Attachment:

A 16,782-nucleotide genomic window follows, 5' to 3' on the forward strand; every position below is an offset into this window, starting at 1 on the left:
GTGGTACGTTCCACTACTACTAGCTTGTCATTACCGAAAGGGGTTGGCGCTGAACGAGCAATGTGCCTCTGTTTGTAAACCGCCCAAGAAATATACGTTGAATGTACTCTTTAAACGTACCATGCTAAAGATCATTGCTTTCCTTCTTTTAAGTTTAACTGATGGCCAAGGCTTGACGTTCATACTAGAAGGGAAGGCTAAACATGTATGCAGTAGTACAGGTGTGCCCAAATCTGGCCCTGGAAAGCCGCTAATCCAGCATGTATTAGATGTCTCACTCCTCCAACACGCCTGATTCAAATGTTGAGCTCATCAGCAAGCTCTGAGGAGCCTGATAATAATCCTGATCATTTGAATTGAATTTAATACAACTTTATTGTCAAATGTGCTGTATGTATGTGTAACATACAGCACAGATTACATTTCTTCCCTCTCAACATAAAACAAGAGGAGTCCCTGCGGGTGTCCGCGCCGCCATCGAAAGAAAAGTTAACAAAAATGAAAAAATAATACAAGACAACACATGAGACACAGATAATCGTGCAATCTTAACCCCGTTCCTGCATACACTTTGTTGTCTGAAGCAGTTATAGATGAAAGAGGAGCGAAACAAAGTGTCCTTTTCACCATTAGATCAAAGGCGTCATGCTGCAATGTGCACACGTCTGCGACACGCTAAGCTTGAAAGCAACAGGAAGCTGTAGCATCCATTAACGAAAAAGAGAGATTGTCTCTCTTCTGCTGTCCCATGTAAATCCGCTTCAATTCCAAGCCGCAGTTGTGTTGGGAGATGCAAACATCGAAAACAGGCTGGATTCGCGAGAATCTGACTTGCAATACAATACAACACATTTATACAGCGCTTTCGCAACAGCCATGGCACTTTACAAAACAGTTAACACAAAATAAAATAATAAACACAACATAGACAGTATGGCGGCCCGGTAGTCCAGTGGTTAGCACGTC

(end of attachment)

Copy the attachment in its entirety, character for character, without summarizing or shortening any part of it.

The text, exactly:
A 16,782-nucleotide genomic window follows, 5' to 3' on the forward strand; every position below is an offset into this window, starting at 1 on the left:
GTGGTACGTTCCACTACTACTAGCTTGTCATTACCGAAAGGGGTTGGCGCTGAACGAGCAATGTGCCTCTGTTTGTAAACCGCCCAAGAAATATACGTTGAATGTACTCTTTAAACGTACCATGCTAAAGATCATTGCTTTCCTTCTTTTAAGTTTAACTGATGGCCAAGGCTTGACGTTCATACTAGAAGGGAAGGCTAAACATGTATGCAGTAGTACAGGTGTGCCCAAATCTGGCCCTGGAAAGCCGCTAATCCAGCATGTATTAGATGTCTCACTCCTCCAACACGCCTGATTCAAATGTTGAGCTCATCAGCAAGCTCTGAGGAGCCTGATAATAATCCTGATCATTTGAATTGAATTTAATACAACTTTATTGTCAAATGTGCTGTATGTATGTGTAACATACAGCACAGATTACATTTCTTCCCTCTCAACATAAAACAAGAGGAGTCCCTGCGGGTGTCCGCGCCGCCATCGAAAGAAAAGTTAACAAAAATGAAAAAATAATACAAGACAACACATGAGACACAGATAATCGTGCAATCTTAACCCCGTTCCTGCATACACTTTGTTGTCTGAAGCAGTTATAGATGAAAGAGGAGCGAAACAAAGTGTCCTTTTCACCATTAGATCAAAGGCGTCATGCTGCAATGTGCACACGTCTGCGACACGCTAAGCTTGAAAGCAACAGGAAGCTGTAGCATCCATTAACGAAAAAGAGAGATTGTCTCTCTTCTGCTGTCCCATGTAAATCCGCTTCAATTCCAAGCCGCAGTTGTGTTGGGAGATGCAAACATCGAAAACAGGCTGGATTCGCGAGAATCTGACTTGCAATACAATACAACACATTTATACAGCGCTTTCGCAACAGCCATGGCACTTTACAAAACAGTTAACACAAAATAAAATAATAAACACAACATAGACAGTATGGCGGCCCGGTAGTCCAGTGGTTAGCACGTC